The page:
But how about in history? Well, I believe that Adam and Eve became common ancestors to humanity early enough, so that anyone you read about in history, or anyone recorded in the Bible, is still their descendant and therefore fully human. So this issue of "merely biological humans" also cannot justify any kind of historical oppression, even the ones that happened thousands of years ago.

But didn't the descendants of Adam and Eve interact with them at some point in prehistory? Doesn't my model, in fact, require many rounds of sex and child-rearing between the full humans and the merely biological humans, so that their descendants could be brought into Adam and Eve's lineage? Well, yes. What happened in these interactions?

Let's look at a specific scenario: what would happen if a full human adopted a biological human as their child? Say that Adam and Eve came across a lost baby and took him in as their own, out of compassion and pity. Would this child then be fully human? Would God grant him a soul, and would he bear the image of God?

This is fundamentally a question of how the soul, or the image of God, is propagated from person to person. Up until now, we have been working under the implicit assumption that it is transmitted the same way that genes are - by parentage. But is that really how it works? This is not a question that can be definitively answered, but several lines of biblical reasoning suggest the answer is"no".

First, none of the other spiritual qualities propagate that way. For example, sin doesn't propagate that way. The Bible says that "bad company corrupts good character". God also commands Israelites to not even make treaties with the Canaanite nations that he's driving out before them, because their ways were evil and infectious. Both are examples of sin propagating through non-biological means. Even in our day to day lives we see that sin propagates through human relationships, rather than just from parent to child.

The new life we have in Christ also doesn't propagate that way. Faith comes through hearing the word of God preached. Again, the medium of propagation is the connection from one person to another, the relationship between two people. It does not necessarily follow genetic lineage. Of course, our parents are the people who influence us the most, and both our sins and our faith are most often transmitted to us through them. But we should not confuse this for biological heredity.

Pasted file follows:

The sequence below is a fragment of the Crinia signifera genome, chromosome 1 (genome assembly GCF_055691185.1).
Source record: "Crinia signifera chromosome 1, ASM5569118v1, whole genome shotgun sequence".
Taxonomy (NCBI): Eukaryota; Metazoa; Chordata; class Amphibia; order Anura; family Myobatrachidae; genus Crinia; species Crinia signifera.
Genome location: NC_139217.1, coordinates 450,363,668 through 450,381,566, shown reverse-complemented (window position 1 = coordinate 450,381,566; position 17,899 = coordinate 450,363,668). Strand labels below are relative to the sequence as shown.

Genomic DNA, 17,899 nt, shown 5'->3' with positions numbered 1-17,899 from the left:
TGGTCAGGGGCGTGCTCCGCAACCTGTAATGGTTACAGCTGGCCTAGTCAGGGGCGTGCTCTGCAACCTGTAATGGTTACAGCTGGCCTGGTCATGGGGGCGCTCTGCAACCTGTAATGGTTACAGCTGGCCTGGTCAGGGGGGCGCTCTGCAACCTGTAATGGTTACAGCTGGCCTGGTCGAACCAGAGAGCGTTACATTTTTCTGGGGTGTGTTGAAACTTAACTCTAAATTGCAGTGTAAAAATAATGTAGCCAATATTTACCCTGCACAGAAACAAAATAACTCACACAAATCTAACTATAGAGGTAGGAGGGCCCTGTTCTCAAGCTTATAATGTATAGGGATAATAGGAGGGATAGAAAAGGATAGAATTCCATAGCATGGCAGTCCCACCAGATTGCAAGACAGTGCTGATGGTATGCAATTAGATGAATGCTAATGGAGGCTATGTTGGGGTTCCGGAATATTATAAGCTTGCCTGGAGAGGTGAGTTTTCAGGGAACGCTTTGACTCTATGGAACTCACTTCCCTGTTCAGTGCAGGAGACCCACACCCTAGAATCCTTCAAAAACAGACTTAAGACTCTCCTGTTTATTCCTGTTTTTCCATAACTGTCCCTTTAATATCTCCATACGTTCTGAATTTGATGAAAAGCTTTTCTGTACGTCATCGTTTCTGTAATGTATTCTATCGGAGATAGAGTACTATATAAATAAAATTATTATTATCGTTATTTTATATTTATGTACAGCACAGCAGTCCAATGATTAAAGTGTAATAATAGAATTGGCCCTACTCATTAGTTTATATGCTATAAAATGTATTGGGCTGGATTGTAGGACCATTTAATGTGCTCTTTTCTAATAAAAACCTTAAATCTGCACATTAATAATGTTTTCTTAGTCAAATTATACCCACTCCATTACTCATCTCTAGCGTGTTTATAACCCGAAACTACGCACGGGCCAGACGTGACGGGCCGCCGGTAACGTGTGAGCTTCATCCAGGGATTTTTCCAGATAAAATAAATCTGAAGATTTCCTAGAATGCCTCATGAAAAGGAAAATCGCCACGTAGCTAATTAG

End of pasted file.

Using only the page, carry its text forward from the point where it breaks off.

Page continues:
Also, consider that Luke, in his genealogy, says Adam was the "son of God", in exactly the same way he says that Seth was the "son of Adam". The same genealogy also says that Jesus was the "son of Joseph". Obviously, these father-son relationships are not based on a biological connection. But this genealogy is the same one that's in Genesis - the one that traces the descendants of Adam. In fact, this genealogy in Genesis begins by explicitly invoking the image of God, and connects it with Seth being a likeness and image of Adam, clearly implying that the image of God propagated from Adam to Seth. But Luke expands this same genealogy to include non-biological fatherhood.

This is clearly spelled out in John 1:13. Being the "children of God" does not depend on "natural descent" or a human parent's biological decision. Now, there can be some hair-splitting of the difference between "children of God" and "image of God", but overall I believe that this is fairly convincing evidence that biological heredity is not essential for our spiritual identity.

All these things suggests that the image of God is transmitted, not through purely biological means, but through relationships - in particular, the kind of nurturing, mentoring, teaching, and influencing relationship that a father would have with his son, born out of love. This most often happens between parents and their biological children, but the biology only exists to serve the relationship. God, as the one from whom all fatherhood on heaven and on earth derives its name, saw fit to design our biology to enable the relationship, so that we could better understand and draw near to him.